In one sense, the meteor that raced across the morning sky in Chelyabinsk, Russia, was commonplace. Scientists report as much as 80 tons of material fall on Earth from outer space each day. Often, the episodes delight lucky viewers, a “shooting star” nothing more than an asteroid or its remnants or some other object burning up as it travels high in the atmosphere.
Of course, this episode was anything but common. One preliminary calculation put the meteor at 7,000 tons and 50 feet in diameter, hurtling at 40,000 miles per hour. Think of the sonic boom when a jet breaks the sound barrier. Now imagine the building pressure at such a greater speed.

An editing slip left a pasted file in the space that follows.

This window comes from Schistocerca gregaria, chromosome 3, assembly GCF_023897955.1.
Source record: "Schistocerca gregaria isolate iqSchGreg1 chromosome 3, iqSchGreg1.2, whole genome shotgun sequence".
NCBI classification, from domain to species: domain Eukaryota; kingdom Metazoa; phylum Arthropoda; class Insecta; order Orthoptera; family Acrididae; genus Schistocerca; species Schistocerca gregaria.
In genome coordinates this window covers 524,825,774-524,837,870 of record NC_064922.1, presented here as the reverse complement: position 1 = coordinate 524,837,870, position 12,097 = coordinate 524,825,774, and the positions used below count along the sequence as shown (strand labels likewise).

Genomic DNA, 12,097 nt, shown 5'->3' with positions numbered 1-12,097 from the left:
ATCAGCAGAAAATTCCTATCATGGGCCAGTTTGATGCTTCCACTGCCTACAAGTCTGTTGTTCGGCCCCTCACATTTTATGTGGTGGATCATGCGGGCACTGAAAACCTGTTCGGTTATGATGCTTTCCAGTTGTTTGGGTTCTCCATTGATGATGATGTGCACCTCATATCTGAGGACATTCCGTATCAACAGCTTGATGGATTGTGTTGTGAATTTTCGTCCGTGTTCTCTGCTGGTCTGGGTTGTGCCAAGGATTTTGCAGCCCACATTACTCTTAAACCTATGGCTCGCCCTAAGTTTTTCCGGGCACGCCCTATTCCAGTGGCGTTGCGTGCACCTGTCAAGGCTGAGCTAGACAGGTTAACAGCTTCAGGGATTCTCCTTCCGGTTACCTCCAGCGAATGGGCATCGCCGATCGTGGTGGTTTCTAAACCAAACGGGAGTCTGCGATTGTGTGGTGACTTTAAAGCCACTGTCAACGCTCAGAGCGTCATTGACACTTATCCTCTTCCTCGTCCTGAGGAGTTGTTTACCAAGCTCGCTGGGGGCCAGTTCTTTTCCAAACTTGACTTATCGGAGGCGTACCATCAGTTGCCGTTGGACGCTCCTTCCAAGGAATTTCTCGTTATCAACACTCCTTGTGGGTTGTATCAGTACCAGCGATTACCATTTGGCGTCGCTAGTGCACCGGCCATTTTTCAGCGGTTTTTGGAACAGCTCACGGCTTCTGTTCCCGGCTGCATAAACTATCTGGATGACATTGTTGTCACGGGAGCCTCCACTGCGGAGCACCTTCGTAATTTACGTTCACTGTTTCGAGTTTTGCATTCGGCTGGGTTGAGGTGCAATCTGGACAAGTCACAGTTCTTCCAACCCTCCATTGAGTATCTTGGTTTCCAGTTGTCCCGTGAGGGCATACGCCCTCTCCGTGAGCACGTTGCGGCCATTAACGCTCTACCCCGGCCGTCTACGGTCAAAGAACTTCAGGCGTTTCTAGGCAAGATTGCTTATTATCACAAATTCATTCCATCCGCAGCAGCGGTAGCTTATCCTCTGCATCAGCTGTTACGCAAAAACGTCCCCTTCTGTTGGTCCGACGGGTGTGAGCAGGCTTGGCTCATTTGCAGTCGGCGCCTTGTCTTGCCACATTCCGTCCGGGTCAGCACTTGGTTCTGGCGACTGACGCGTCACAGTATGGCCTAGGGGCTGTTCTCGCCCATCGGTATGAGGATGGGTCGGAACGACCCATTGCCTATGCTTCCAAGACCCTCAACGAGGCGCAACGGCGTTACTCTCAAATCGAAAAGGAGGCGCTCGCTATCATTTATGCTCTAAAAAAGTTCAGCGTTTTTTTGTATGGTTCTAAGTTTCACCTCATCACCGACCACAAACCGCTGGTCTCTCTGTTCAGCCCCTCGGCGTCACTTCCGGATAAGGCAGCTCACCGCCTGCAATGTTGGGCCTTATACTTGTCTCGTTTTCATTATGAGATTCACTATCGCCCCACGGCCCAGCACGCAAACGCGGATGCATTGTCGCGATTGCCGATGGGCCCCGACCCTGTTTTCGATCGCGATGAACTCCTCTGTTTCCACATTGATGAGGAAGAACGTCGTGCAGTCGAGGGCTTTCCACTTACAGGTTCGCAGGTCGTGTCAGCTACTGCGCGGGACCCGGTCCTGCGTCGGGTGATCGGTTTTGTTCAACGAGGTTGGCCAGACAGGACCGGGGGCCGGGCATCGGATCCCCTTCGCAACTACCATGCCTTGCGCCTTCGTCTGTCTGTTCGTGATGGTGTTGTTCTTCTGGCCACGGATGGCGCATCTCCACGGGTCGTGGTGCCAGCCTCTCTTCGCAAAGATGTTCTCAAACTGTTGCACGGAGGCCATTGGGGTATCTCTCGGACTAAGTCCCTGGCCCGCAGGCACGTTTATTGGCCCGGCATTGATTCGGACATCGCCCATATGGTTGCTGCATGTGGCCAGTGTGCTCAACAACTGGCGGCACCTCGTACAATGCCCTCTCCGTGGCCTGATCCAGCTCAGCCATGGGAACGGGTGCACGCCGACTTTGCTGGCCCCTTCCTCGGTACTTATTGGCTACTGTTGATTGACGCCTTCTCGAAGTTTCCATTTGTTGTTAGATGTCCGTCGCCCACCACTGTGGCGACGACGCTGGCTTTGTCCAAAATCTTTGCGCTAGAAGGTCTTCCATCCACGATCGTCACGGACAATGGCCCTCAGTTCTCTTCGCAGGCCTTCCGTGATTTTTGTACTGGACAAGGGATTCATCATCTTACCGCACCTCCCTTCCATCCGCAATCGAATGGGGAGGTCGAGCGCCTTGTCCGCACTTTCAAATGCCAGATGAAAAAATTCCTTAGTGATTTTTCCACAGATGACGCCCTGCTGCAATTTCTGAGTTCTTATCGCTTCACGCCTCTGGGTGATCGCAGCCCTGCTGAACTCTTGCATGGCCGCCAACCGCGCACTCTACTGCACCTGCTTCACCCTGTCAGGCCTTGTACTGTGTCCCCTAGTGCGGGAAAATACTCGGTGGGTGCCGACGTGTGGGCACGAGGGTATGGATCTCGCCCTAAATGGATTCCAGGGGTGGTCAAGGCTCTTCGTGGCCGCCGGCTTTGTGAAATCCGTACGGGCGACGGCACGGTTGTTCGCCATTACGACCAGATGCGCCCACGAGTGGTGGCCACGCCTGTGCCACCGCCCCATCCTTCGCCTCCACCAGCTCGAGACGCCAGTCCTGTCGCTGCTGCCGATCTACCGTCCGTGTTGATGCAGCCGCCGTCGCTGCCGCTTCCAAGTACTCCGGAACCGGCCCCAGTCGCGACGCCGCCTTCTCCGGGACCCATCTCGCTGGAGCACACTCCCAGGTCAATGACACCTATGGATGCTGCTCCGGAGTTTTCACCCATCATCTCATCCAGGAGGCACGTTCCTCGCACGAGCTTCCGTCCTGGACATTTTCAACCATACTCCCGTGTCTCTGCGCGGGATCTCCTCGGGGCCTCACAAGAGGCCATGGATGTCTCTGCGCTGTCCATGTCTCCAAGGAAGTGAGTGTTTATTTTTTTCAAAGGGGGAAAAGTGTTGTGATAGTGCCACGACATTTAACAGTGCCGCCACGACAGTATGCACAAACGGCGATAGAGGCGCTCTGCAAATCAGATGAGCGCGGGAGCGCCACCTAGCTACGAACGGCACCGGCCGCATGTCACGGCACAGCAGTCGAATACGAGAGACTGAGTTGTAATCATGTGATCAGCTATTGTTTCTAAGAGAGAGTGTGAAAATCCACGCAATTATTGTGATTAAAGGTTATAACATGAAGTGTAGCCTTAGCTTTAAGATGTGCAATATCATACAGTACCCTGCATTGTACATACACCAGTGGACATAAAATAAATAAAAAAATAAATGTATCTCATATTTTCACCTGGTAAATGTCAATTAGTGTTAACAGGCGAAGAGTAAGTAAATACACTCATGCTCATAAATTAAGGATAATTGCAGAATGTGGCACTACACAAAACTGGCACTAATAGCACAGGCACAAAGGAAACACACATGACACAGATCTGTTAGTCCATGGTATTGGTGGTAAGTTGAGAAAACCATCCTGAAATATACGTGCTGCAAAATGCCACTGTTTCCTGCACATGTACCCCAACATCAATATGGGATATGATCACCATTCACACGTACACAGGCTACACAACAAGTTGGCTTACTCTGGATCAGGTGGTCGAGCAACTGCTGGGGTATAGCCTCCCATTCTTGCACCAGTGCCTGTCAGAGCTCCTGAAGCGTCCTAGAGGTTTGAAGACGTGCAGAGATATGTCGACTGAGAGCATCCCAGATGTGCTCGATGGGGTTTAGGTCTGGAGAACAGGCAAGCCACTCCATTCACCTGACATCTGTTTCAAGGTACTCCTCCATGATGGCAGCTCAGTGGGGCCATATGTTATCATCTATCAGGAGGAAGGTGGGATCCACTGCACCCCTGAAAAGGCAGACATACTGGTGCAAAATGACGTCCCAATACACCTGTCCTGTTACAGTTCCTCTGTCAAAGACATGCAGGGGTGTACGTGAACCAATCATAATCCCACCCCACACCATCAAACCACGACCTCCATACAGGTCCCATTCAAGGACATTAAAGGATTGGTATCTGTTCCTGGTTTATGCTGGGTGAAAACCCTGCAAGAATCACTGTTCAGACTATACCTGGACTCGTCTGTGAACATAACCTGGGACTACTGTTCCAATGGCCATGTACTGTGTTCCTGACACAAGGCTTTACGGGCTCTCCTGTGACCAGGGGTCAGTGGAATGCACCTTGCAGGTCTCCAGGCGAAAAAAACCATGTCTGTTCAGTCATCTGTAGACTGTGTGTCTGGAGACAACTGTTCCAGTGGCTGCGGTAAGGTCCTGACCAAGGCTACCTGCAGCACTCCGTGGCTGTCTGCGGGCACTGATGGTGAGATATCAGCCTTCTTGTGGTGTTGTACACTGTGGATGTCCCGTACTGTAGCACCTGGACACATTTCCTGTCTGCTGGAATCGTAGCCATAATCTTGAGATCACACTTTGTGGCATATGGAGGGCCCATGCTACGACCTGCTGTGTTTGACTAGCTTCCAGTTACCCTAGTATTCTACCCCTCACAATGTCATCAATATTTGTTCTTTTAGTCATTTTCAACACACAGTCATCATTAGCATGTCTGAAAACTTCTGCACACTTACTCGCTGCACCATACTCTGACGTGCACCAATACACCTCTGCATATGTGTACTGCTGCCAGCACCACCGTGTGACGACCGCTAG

The reality crossed our television screens practically all day on Friday. One scientist explained to the New York Times that the meteor released the equivalent of 300,000 tons or more of TNT, far exceeding the equivalent of 15,000 tons of TNT in the atomic bomb at Hiroshima.
So windows shattered, doors flew open and buildings bent, more than 1,000 people injured, or nothing like it in a 100 years. Yet what may have been most amazing was the coincidence — at the same time, a larger asteroid, long tracked by scientists, making a close pass, about 17,200 miles from Earth, nature sending reminders of its power, and, thankfully, what a small target we are.